Sun-Loving Houseplants | 5 Windowsill Choices
Windowsills receiving full light exposure provide an optimum environment for sun-loving houseplants. Here are 5 sun-loving varieties that will surely spruce up your sunny sills.
Windowsills receiving full light exposure provide an optimum environment for sun-loving houseplants. With just a bit of effort, your healthy houseplants will add a pop of color that can be viewed and enjoyed from both sides of the window. Turn the pots every week or so to adequately expose all sides of the houseplants to the outside sun for even growing patterns. And to protect the sill and floor below from water damage, be sure to use pots with a saucer to collect water at the base.To increase use of the window space, try hanging plants in windows from a hook as well.
Read on to learn about 5 sun-loving houseplants that will surely spruce up your sunny windowsills.
Succulents require lots of light and very little water. A misting once a week is usually enough for these drought-tolerant plants to flourish. Succulents are unique because of their unusual shapes, sizes and colors. They grow well grouped together in container gardens, but a single succulent in its own pot can make a statement as well. For best results, plant succulents in semi-sandy soil and in a pot that matches the size of the plant—they should fill the pot but not look crowded.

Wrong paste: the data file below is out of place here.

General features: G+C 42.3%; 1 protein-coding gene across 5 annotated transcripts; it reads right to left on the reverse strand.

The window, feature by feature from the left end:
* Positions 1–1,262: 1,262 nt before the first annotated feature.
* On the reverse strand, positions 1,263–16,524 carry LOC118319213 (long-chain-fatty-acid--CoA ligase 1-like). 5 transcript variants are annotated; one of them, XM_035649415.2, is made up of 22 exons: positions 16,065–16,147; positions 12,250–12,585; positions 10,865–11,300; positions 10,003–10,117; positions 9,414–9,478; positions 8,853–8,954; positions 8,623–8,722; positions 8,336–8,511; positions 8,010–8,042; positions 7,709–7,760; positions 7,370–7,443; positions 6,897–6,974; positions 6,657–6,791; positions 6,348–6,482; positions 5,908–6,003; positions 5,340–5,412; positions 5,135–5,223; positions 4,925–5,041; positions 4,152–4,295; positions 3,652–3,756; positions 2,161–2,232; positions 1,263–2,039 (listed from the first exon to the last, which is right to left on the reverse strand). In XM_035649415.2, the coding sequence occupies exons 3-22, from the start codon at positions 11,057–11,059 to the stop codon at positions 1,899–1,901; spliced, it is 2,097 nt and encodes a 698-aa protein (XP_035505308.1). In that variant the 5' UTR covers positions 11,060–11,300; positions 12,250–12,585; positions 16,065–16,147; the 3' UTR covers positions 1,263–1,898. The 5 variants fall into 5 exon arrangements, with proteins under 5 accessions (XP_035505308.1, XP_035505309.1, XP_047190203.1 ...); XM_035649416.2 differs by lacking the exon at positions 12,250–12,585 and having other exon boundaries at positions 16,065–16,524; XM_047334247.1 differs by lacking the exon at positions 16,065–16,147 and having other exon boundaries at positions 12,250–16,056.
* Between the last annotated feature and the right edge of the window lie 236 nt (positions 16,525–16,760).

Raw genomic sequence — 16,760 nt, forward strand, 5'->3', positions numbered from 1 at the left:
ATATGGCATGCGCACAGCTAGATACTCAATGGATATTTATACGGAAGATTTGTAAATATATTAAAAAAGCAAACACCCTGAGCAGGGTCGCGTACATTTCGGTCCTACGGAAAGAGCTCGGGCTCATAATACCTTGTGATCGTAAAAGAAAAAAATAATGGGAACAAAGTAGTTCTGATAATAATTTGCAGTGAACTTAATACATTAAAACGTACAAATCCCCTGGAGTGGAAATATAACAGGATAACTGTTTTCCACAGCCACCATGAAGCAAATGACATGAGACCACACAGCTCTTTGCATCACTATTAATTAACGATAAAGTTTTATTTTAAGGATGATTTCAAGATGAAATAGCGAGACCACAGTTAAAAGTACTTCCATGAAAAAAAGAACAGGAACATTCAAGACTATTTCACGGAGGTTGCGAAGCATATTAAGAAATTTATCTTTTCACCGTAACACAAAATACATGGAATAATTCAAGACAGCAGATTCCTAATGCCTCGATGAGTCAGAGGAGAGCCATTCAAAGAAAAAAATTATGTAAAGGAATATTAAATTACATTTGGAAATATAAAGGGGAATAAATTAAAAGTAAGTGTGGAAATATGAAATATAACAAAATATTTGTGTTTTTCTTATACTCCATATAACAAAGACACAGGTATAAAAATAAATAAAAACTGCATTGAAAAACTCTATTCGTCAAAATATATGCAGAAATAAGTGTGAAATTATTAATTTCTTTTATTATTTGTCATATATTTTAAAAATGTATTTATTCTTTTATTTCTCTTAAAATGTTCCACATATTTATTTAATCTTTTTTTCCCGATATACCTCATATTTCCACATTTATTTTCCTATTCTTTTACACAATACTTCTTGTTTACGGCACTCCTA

All varieties of cactus thrive in windows that receive full sun during the day. In the right conditions, some, such as the Christmas cactus, can flower more than once a year. There are many varieties of cactus to choose from, coming in all shapes and sizes. A grouping of cactutes will feel right at home when showcased on a sunny windowsill. Cactus need very little watering and sandy soil.
Virtually all varieties of geraniums are sun lovers. When it comes to houseplants, there are a variety of indoor geraniums available. The Martha Washington variety is more delicate in appearance and has several flower color choices to choose from. But don’t overlook bringing traditional porch geraniums inside at the end of the season, as they should do just as well indoors.
A leafy deep green plant with stems that are capped by slender petals that hang in the shape of an umbrella, this plant is a sunny window favorite.Keep the soil moist by watering weekly, but don’t allow the roots to sit in water.
With its colorful foliage, crotons are a good pick for a sunny winter at the front of the house. This plant has large, heavy leaves, usually with lines and patterns on the top. The leaves start out green with yellow and can show hues of pink, orange and reds, but will change color as it matures and is exposed to the direct sun. Soil should be kept moist, but never wet.